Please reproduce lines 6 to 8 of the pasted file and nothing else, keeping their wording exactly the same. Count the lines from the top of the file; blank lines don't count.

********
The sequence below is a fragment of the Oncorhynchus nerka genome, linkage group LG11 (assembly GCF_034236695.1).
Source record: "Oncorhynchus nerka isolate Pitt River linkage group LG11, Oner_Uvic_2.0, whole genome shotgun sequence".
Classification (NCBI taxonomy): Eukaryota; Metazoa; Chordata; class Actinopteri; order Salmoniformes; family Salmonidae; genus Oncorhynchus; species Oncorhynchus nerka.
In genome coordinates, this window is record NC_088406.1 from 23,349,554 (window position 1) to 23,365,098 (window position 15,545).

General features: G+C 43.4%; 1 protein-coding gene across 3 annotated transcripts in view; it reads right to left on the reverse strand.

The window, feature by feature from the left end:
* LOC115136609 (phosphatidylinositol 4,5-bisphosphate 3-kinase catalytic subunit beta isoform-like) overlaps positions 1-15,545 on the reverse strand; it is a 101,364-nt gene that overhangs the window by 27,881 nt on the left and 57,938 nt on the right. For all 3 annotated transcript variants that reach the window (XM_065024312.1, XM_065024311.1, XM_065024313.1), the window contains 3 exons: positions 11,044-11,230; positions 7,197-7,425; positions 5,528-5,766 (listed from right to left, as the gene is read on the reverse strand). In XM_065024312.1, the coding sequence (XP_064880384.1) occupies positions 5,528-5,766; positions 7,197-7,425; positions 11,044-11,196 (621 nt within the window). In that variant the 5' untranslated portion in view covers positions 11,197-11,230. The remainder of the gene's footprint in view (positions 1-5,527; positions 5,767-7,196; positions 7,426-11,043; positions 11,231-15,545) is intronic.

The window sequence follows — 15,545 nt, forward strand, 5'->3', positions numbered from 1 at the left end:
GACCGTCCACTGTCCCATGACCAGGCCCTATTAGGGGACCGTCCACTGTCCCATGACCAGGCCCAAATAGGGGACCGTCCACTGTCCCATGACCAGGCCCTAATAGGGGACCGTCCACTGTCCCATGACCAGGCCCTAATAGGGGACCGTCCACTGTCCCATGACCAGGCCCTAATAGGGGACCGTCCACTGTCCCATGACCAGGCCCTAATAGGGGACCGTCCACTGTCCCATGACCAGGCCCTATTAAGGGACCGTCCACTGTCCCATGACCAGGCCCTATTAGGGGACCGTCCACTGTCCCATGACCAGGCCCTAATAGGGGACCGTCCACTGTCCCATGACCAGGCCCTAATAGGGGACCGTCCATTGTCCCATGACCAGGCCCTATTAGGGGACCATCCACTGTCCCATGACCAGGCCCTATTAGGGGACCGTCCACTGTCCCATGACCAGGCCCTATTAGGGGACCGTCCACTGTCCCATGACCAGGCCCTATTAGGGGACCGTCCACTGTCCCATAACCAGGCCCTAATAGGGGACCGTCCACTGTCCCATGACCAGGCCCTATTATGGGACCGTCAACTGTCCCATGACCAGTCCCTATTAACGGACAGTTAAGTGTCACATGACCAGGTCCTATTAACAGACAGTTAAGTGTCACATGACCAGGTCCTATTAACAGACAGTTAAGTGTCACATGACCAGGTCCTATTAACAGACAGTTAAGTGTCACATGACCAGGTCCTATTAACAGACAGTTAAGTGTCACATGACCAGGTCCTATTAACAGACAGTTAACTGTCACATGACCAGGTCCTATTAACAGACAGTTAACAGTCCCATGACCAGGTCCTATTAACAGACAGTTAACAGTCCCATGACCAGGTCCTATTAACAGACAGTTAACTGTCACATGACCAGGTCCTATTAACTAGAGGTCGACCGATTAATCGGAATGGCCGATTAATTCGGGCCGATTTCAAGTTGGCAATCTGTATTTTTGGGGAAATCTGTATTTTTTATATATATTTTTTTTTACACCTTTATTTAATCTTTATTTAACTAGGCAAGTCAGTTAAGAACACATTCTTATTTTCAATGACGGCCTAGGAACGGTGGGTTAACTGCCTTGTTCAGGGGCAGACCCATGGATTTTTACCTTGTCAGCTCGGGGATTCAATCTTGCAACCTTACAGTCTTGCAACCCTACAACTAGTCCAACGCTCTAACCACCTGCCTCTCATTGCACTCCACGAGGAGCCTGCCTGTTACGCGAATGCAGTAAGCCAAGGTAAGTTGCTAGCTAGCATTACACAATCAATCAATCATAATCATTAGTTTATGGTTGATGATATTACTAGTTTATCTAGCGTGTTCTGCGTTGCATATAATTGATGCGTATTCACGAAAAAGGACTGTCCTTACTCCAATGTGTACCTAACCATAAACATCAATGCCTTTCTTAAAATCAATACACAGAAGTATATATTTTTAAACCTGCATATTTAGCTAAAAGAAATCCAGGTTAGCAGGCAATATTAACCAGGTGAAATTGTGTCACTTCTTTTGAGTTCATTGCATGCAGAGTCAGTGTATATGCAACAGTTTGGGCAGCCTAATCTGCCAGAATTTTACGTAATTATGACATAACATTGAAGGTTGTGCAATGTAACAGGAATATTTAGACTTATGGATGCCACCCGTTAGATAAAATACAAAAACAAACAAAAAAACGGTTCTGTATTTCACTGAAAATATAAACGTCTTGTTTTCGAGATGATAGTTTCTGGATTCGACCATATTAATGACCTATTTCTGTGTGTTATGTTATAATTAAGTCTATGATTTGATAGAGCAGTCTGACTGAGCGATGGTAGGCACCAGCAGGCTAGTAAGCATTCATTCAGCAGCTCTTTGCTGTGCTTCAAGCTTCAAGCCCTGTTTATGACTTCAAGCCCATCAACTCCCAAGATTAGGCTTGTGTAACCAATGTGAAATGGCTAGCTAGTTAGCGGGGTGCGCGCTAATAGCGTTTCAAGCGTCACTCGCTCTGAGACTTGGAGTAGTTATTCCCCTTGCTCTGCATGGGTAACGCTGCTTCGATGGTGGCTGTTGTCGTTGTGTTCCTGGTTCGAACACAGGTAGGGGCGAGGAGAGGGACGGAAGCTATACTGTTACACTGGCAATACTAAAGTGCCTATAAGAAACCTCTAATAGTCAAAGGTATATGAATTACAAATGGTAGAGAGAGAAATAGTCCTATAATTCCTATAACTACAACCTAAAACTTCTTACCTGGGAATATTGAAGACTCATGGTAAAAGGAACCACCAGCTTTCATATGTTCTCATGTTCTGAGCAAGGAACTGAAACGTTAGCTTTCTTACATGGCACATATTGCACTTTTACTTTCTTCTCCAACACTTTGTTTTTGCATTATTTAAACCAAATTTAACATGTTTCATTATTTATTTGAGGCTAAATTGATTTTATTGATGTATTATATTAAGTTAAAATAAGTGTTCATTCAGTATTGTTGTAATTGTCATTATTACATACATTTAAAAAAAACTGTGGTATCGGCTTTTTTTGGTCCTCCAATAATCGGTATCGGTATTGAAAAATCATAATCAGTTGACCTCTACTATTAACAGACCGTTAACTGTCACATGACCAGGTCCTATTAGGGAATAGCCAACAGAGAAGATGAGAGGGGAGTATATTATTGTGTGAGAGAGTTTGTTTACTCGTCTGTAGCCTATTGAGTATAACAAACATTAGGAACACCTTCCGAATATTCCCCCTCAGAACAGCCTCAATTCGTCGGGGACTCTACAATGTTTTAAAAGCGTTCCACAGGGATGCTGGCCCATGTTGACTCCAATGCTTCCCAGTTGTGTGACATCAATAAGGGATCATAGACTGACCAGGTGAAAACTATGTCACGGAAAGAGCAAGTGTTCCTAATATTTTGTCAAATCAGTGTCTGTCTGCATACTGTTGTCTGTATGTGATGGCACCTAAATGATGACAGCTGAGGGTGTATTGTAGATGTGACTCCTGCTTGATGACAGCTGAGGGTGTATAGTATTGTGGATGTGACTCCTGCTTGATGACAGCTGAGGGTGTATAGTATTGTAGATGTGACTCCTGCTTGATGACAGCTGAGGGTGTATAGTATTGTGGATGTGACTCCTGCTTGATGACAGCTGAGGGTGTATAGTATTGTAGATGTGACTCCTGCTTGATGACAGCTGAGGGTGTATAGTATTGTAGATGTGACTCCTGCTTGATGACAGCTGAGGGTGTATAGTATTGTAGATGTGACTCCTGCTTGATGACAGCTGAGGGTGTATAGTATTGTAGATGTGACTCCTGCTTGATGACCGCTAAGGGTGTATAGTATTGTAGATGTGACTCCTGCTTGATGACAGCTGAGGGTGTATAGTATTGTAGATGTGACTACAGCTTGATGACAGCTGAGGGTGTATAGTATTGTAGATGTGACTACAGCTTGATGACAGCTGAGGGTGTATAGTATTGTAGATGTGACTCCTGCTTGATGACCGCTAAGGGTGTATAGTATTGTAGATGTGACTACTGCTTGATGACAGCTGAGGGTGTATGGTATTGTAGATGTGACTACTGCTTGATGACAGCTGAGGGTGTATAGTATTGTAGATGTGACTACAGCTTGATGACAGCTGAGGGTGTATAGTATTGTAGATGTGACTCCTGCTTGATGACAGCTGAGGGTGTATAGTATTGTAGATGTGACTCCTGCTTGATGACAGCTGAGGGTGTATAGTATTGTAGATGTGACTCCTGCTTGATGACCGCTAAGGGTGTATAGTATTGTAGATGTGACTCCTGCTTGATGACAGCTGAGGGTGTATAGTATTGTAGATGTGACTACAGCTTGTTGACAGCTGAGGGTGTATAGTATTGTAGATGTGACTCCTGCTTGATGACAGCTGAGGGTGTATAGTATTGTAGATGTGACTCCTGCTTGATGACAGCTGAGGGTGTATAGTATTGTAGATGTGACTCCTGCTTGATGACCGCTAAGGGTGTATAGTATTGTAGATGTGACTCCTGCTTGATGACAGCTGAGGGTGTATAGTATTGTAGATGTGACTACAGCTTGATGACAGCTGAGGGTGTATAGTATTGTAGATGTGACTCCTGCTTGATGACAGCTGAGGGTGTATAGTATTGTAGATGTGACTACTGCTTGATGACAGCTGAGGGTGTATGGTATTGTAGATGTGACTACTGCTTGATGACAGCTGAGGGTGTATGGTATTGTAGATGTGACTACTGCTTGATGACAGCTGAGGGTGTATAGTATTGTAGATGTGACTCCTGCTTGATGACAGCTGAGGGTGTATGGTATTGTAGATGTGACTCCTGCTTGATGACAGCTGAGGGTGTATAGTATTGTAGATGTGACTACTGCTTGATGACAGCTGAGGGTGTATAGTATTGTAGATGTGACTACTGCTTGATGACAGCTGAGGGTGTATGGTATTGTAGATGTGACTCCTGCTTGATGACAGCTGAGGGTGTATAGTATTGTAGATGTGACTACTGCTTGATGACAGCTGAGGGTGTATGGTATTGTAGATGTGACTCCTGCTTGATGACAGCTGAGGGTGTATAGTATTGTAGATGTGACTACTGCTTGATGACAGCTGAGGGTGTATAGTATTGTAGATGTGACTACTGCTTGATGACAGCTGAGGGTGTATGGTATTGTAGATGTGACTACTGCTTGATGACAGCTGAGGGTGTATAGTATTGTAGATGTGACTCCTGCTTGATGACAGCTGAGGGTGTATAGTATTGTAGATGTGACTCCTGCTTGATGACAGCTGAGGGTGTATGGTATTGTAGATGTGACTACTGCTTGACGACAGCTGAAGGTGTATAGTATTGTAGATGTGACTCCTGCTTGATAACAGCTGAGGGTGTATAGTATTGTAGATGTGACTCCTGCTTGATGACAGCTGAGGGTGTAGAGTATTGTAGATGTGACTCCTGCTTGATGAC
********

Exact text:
The window, feature by feature from the left end:
* LOC115136609 (phosphatidylinositol 4,5-bisphosphate 3-kinase catalytic subunit beta isoform-like) overlaps positions 1-15,545 on the reverse strand; it is a 101,364-nt gene that overhangs the window by 27,881 nt on the left and 57,938 nt on the right. For all 3 annotated transcript variants that reach the window (XM_065024312.1, XM_065024311.1, XM_065024313.1), the window contains 3 exons: positions 11,044-11,230; positions 7,197-7,425; positions 5,528-5,766 (listed from right to left, as the gene is read on the reverse strand). In XM_065024312.1, the coding sequence (XP_064880384.1) occupies positions 5,528-5,766; positions 7,197-7,425; positions 11,044-11,196 (621 nt within the window). In that variant the 5' untranslated portion in view covers positions 11,197-11,230. The remainder of the gene's footprint in view (positions 1-5,527; positions 5,767-7,196; positions 7,426-11,043; positions 11,231-15,545) is intronic.

The window sequence follows — 15,545 nt, forward strand, 5'->3', positions numbered from 1 at the left end: